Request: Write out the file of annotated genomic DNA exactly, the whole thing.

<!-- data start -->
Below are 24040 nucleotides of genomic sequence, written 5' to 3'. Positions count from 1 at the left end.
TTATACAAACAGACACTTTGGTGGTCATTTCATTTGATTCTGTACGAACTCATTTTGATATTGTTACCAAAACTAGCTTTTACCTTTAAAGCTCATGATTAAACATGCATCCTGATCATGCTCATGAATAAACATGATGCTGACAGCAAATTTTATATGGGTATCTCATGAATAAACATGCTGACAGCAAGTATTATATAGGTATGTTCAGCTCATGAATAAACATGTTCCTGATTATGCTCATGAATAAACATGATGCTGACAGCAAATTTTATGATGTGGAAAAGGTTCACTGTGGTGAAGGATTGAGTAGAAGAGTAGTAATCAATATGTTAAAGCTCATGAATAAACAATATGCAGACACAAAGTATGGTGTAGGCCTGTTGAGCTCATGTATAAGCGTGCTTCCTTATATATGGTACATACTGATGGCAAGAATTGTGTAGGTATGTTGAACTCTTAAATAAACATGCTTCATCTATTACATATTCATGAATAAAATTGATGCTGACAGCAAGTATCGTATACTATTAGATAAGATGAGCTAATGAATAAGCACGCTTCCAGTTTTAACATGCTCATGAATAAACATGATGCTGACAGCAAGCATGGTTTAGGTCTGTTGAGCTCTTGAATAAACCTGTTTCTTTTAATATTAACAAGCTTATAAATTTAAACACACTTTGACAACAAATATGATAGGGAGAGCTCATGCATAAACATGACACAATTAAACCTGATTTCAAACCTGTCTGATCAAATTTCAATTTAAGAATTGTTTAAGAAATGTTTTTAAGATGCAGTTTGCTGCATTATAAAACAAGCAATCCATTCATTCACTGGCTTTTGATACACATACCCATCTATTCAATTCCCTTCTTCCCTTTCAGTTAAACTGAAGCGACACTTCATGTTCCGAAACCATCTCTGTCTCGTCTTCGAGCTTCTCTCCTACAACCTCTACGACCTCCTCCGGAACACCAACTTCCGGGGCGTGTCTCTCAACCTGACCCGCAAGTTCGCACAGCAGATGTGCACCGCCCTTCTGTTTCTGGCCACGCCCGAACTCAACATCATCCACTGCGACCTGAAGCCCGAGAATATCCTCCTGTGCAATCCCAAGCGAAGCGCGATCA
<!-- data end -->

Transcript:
Below are 24040 nucleotides of genomic sequence, written 5' to 3'. Positions count from 1 at the left end.
TTATACAAACAGACACTTTGGTGGTCATTTCATTTGATTCTGTACGAACTCATTTTGATATTGTTACCAAAACTAGCTTTTACCTTTAAAGCTCATGATTAAACATGCATCCTGATCATGCTCATGAATAAACATGATGCTGACAGCAAATTTTATATGGGTATCTCATGAATAAACATGCTGACAGCAAGTATTATATAGGTATGTTCAGCTCATGAATAAACATGTTCCTGATTATGCTCATGAATAAACATGATGCTGACAGCAAATTTTATGATGTGGAAAAGGTTCACTGTGGTGAAGGATTGAGTAGAAGAGTAGTAATCAATATGTTAAAGCTCATGAATAAACAATATGCAGACACAAAGTATGGTGTAGGCCTGTTGAGCTCATGTATAAGCGTGCTTCCTTATATATGGTACATACTGATGGCAAGAATTGTGTAGGTATGTTGAACTCTTAAATAAACATGCTTCATCTATTACATATTCATGAATAAAATTGATGCTGACAGCAAGTATCGTATACTATTAGATAAGATGAGCTAATGAATAAGCACGCTTCCAGTTTTAACATGCTCATGAATAAACATGATGCTGACAGCAAGCATGGTTTAGGTCTGTTGAGCTCTTGAATAAACCTGTTTCTTTTAATATTAACAAGCTTATAAATTTAAACACACTTTGACAACAAATATGATAGGGAGAGCTCATGCATAAACATGACACAATTAAACCTGATTTCAAACCTGTCTGATCAAATTTCAATTTAAGAATTGTTTAAGAAATGTTTTTAAGATGCAGTTTGCTGCATTATAAAACAAGCAATCCATTCATTCACTGGCTTTTGATACACATACCCATCTATTCAATTCCCTTCTTCCCTTTCAGTTAAACTGAAGCGACACTTCATGTTCCGAAACCATCTCTGTCTCGTCTTCGAGCTTCTCTCCTACAACCTCTACGACCTCCTCCGGAACACCAACTTCCGGGGCGTGTCTCTCAACCTGACCCGCAAGTTCGCACAGCAGATGTGCACCGCCCTTCTGTTTCTGGCCACGCCCGAACTCAACATCATCCACTGCGACCTGAAGCCCGAGAATATCCTCCTGTGCAATCCCAAGCGAAGCGCGATCA